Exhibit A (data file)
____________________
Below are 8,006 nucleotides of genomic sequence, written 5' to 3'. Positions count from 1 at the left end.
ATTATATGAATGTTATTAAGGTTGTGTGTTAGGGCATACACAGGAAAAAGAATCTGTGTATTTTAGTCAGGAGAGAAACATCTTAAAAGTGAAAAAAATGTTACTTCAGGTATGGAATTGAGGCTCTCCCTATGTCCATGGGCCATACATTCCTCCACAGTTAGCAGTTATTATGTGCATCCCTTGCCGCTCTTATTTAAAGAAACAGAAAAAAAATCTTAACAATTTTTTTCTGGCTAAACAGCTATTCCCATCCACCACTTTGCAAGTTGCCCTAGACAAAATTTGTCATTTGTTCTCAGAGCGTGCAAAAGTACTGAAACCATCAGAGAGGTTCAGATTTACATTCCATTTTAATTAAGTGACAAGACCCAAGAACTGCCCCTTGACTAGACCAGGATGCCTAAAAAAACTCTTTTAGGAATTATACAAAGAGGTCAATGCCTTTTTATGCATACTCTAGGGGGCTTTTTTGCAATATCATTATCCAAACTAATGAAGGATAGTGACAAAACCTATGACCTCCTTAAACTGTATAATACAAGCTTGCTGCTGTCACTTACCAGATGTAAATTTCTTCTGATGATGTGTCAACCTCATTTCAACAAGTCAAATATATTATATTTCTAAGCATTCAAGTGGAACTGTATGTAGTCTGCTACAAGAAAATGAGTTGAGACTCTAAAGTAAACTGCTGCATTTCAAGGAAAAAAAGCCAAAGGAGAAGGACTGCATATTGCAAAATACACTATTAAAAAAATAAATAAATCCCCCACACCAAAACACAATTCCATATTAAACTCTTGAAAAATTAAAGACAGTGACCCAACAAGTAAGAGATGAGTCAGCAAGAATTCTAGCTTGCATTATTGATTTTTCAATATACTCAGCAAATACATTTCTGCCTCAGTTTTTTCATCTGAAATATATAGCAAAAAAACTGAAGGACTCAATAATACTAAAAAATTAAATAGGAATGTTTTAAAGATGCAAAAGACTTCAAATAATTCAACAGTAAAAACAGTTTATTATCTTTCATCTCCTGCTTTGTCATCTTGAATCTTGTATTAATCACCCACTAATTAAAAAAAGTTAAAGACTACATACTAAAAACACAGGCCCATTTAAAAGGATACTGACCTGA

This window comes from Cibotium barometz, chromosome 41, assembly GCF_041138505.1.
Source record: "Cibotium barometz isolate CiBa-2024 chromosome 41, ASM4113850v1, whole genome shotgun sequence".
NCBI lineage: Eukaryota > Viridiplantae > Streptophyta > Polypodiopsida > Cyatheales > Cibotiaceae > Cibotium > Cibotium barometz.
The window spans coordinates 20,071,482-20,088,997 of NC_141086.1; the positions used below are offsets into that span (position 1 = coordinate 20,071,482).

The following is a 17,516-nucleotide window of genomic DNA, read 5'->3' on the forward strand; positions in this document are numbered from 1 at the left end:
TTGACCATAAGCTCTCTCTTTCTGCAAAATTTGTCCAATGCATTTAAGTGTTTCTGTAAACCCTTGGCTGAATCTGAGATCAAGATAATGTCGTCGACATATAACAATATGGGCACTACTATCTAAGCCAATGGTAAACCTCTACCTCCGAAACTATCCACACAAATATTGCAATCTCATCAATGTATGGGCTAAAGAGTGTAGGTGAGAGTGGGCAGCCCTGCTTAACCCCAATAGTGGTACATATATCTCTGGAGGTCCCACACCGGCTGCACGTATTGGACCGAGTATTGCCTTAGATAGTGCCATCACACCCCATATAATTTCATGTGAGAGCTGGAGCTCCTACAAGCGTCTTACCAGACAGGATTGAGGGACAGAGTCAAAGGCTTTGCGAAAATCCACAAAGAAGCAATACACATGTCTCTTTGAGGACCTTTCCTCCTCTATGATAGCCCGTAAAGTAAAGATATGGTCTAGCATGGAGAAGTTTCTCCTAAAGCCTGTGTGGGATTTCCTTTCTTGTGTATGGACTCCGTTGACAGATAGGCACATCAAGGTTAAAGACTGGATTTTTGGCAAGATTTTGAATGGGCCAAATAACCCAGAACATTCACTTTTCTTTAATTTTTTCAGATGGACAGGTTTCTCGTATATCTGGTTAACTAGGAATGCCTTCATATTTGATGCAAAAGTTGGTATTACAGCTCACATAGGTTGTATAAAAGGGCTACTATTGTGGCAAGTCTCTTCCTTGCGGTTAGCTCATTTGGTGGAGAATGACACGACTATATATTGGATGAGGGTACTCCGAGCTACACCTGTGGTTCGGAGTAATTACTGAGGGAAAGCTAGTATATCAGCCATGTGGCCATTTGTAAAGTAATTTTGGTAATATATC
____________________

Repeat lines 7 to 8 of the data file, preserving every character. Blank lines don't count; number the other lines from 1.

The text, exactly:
The following is a 17,516-nucleotide window of genomic DNA, read 5'->3' on the forward strand; positions in this document are numbered from 1 at the left end:
TTGACCATAAGCTCTCTCTTTCTGCAAAATTTGTCCAATGCATTTAAGTGTTTCTGTAAACCCTTGGCTGAATCTGAGATCAAGATAATGTCGTCGACATATAACAATATGGGCACTACTATCTAAGCCAATGGTAAACCTCTACCTCCGAAACTATCCACACAAATATTGCAATCTCATCAATGTATGGGCTAAAGAGTGTAGGTGAGAGTGGGCAGCCCTGCTTAACCCCAATAGTGGTACATATATCTCTGGAGGTCCCACACCGGCTGCACGTATTGGACCGAGTATTGCCTTAGATAGTGCCATCACACCCCATATAATTTCATGTGAGAGCTGGAGCTCCTACAAGCGTCTTACCAGACAGGATTGAGGGACAGAGTCAAAGGCTTTGCGAAAATCCACAAAGAAGCAATACACATGTCTCTTTGAGGACCTTTCCTCCTCTATGATAGCCCGTAAAGTAAAGATATGGTCTAGCATGGAGAAGTTTCTCCTAAAGCCTGTGTGGGATTTCCTTTCTTGTGTATGGACTCCGTTGACAGATAGGCACATCAAGGTTAAAGACTGGATTTTTGGCAAGATTTTGAATGGGCCAAATAACCCAGAACATTCACTTTTCTTTAATTTTTTCAGATGGACAGGTTTCTCGTATATCTGGTTAACTAGGAATGCCTTCATATTTGATGCAAAAGTTGGTATTACAGCTCACATAGGTTGTATAAAAGGGCTACTATTGTGGCAAGTCTCTTCCTTGCGGTTAGCTCATTTGGTGGAGAATGACACGACTATATATTGGATGAGGGTACTCCGAGCTACACCTGTGGTTCGGAGTAATTACTGAGGGAAAGCTAGTATATCAGCCATGTGGCCATTTGTAAAGTAATTTTGGTAATATATC